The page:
STOP-IT sooner – short sharp anti-bug course for intra-abdominal sepsis?

Complicated intra-abdominal infection is a common case on the units admitting general surgical patients. By definition it is infection that extends beyond the viscus of origin into the peritoneal space, and is associated with abscess or peritonitis.
The traditional management approach has been to do the source control and then soak in antibiotics until signs of inflammatory response have settled, usually a good couple of weeks. This is despite guidelines moving towards a 4-10 day course in recent years (eg IDSA or WSES).


In this pragmatic, multicenter (USA and Canada), non-inferiority, randomised trial, published in NEJM, 518 patients with complicated intra-abdominal infection (source control achieved) AND fever or leucocytosis or peritonitis-related gastrointestinal dysfunction (not managing half their ideal nutrition), were given one of two antimicrobial plans:

  1. 4 day course post procedure.
  2. continued therapy until 48 hours of temperature <38, white cells <11, >50% standard nutrition,  or up to 10 days.


The primary outcome was a composite of occurrence of surgical site infection, recurrence of intra-abdominal infection, or death.

There was no difference in primary outcome (~20%), or any element of it (eg death – both around 1%).

There was no difference in emergence of C.difficile or resistant organisms.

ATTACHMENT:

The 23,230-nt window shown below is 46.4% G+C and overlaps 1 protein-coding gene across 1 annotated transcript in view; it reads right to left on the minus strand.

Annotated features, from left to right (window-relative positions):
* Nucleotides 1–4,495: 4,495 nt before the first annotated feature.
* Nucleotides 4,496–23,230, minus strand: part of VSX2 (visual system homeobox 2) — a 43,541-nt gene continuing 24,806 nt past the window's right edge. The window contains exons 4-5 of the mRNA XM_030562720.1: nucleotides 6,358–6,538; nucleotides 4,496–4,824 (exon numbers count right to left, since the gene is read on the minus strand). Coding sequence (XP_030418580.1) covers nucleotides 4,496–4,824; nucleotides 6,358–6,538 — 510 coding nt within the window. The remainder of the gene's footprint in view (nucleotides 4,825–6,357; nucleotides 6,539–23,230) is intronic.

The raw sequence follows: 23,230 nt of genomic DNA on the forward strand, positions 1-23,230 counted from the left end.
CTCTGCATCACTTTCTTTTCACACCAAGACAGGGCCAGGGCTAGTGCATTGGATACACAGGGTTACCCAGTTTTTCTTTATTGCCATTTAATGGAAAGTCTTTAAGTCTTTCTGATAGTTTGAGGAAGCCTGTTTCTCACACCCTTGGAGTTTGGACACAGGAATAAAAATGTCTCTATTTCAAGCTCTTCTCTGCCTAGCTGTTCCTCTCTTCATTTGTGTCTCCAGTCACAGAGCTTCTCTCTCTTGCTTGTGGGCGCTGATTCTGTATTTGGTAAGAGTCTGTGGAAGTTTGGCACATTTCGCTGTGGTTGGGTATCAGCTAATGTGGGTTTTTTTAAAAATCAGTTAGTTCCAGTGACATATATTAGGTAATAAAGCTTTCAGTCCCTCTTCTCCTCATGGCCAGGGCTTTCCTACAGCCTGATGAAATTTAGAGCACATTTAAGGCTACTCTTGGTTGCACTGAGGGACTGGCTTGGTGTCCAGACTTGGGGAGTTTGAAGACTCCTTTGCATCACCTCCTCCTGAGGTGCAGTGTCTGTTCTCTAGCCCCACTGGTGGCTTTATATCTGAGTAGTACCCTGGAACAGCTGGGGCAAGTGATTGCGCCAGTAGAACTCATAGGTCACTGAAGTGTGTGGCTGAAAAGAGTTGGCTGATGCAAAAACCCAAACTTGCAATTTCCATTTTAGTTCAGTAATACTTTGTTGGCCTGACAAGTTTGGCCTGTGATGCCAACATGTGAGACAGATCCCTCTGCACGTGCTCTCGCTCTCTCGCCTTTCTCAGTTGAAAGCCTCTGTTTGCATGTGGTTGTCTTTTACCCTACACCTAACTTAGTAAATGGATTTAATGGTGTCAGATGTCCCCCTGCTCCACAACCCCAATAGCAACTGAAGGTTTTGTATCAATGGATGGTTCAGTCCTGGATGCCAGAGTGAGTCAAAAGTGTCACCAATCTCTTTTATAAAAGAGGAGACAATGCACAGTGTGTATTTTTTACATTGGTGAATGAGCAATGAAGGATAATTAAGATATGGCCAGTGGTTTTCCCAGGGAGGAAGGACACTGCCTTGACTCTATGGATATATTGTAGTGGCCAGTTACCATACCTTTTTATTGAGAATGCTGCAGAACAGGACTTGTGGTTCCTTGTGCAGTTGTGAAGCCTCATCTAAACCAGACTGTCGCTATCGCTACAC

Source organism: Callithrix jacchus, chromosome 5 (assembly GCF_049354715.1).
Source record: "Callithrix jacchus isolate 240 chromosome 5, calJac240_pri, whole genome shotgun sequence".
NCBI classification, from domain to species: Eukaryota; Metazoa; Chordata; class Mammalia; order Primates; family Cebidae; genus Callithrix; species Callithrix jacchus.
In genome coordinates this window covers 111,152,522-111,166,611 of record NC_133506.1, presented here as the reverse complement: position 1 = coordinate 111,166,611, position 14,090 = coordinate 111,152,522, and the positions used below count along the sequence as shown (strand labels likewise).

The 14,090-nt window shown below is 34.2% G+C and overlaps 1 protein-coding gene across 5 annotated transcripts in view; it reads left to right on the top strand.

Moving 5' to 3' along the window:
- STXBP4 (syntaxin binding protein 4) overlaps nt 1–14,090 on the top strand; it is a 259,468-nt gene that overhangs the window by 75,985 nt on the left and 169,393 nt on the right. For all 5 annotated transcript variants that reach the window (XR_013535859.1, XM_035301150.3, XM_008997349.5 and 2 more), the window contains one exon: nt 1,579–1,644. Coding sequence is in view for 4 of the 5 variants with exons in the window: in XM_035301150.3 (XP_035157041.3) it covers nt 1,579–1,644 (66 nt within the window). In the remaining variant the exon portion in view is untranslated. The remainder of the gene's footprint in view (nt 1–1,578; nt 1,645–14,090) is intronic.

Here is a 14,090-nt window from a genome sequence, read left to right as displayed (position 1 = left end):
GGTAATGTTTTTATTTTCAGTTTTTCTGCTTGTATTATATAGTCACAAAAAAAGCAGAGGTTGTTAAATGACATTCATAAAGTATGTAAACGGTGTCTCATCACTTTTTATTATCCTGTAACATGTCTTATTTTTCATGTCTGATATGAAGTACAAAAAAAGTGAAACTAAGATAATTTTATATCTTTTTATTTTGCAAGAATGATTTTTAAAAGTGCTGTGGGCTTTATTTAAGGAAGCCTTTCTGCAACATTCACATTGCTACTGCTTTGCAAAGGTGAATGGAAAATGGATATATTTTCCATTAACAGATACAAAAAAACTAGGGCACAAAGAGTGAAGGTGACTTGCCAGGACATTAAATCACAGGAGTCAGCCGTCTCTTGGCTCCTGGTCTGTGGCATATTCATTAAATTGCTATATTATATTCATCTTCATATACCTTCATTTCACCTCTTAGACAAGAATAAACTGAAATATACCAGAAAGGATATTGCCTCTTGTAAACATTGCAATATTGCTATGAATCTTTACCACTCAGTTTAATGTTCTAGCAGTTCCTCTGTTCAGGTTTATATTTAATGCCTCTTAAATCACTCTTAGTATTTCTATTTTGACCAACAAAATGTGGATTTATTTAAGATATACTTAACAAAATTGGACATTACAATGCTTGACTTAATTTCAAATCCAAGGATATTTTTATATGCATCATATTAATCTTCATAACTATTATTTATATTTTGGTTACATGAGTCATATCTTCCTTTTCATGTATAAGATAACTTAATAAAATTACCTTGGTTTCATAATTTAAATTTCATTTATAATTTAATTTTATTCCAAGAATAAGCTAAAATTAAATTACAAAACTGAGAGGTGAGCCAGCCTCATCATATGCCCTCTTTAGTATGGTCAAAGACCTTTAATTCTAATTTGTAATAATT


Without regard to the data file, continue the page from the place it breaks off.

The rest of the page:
IA infection from NEJM

Potential problems with using this study to inform practice on ICU:

  • The patients were generally mildly unwell (APACHE 2 of 10) – perhaps not as sick as the cases we deal with. The subgroup with APACHE > 10 also had no difference in outcome but this is a post-hoc remark only.
  • The power calculation was based on a higher complication rate, leaving the study underpowered.
  • A considerable number of each group didn’t get the specified treatment (71/260 in control, 47/258 in experimental), mainly because the antibiotic course length was too short or long. Non-adherence can mean bias, in this case favouring the null hypothesis.
  • Funding disappeared after the fist interim analysis.
  • It doesn’t tell us what to do with immunosuppressed patients.


This suggests the 20% that develop complications don’t get them from a lack of antibiotic but probably form failed procedural source control.

All in all this supports, but not confirms, the practice of those in favour of short antimicrobial courses for intra-abdominal infection (post attempted source control). Saving pennies and perhaps looking after the microbiome are sensible considerations after all. 

Refine STOP-IT and set it on the ICU.




As a reminder, the IDSA list the following as risk factors for source control failure in these patients:

  1. Delay in the initial intervention (124 h)
  2. High severity of illness (APACHE II score 15)
  3. Advanced age
  4. Comorbidity and degree of organ dysfunction
  5. Low albumin level
  6. Poor nutritional status
  7. Degree of peritoneal involvement or diffuse peritonitis Inability to achieve adequate debridement or control of drainage
  8. Presence of malignancy